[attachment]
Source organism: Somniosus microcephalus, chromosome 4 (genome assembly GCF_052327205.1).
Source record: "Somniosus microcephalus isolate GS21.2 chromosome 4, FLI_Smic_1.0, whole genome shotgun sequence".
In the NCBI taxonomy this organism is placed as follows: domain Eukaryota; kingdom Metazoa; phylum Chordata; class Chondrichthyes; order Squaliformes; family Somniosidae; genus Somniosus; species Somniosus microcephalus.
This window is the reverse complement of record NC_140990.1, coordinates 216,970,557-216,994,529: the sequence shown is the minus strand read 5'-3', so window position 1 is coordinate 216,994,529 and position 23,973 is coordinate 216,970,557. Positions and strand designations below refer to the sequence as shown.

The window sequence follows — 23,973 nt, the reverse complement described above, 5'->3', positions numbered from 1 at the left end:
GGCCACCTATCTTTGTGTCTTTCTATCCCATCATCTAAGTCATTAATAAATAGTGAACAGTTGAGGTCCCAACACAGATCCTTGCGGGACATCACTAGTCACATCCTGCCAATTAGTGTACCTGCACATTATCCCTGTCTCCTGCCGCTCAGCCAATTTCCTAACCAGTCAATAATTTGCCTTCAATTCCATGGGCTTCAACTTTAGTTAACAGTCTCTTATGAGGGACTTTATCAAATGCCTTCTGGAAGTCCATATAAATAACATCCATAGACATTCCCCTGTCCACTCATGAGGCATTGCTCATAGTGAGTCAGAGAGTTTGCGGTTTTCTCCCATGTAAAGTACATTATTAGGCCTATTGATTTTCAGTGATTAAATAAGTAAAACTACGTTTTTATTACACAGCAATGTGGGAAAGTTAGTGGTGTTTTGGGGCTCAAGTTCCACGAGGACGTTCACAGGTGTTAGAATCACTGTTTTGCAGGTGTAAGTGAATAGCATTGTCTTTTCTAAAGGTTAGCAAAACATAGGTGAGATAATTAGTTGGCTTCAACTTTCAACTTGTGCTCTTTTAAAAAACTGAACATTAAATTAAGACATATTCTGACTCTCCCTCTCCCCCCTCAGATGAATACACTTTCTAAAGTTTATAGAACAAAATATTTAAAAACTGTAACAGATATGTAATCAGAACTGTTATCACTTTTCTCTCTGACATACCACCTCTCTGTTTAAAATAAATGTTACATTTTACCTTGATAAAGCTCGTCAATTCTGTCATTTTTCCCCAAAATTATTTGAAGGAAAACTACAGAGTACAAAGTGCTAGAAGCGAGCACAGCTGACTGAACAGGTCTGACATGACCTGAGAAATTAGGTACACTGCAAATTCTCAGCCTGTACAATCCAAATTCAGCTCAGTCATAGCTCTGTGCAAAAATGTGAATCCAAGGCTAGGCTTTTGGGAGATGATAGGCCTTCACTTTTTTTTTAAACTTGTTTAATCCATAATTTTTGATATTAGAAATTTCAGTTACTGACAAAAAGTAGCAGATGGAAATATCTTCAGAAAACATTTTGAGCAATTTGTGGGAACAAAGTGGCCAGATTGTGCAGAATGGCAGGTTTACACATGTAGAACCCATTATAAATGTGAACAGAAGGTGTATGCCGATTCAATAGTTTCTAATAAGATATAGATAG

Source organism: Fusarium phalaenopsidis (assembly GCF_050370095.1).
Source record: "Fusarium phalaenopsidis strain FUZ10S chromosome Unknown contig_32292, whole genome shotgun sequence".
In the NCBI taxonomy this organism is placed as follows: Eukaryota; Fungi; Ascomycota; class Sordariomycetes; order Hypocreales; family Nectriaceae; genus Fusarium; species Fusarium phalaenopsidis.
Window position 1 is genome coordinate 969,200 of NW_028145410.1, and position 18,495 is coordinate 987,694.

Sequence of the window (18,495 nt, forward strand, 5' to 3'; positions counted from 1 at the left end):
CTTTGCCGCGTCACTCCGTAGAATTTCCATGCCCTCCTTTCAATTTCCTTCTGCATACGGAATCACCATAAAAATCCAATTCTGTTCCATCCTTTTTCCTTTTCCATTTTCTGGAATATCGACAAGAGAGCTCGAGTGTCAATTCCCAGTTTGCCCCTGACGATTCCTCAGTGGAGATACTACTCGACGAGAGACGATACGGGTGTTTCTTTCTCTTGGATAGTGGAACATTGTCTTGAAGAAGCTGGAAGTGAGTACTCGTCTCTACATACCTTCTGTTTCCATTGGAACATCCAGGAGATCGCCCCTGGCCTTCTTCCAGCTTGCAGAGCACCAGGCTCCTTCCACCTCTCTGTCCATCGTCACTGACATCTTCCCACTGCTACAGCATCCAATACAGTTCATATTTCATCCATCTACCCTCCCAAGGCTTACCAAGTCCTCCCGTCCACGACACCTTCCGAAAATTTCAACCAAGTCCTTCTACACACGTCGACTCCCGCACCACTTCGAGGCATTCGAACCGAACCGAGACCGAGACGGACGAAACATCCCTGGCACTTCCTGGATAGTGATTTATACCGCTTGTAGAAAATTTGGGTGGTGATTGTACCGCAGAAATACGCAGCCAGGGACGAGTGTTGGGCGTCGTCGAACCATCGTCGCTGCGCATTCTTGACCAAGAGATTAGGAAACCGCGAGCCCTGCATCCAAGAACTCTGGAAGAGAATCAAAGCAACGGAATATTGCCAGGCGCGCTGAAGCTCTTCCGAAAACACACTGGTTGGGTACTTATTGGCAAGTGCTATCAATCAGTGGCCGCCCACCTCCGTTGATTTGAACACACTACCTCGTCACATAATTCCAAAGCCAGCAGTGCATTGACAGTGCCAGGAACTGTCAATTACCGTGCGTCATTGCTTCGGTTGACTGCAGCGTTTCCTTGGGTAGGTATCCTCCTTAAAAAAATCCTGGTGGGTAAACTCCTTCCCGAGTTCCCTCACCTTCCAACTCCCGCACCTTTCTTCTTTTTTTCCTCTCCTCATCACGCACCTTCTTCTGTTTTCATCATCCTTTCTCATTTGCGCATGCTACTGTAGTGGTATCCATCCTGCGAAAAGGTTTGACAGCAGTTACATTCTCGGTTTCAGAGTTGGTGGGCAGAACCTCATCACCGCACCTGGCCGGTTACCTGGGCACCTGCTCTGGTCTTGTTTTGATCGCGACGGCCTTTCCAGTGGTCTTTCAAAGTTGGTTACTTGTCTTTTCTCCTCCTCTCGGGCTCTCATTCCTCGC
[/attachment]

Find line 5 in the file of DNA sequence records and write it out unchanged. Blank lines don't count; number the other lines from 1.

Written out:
The window sequence follows — 23,973 nt, the reverse complement described above, 5'->3', positions numbered from 1 at the left end: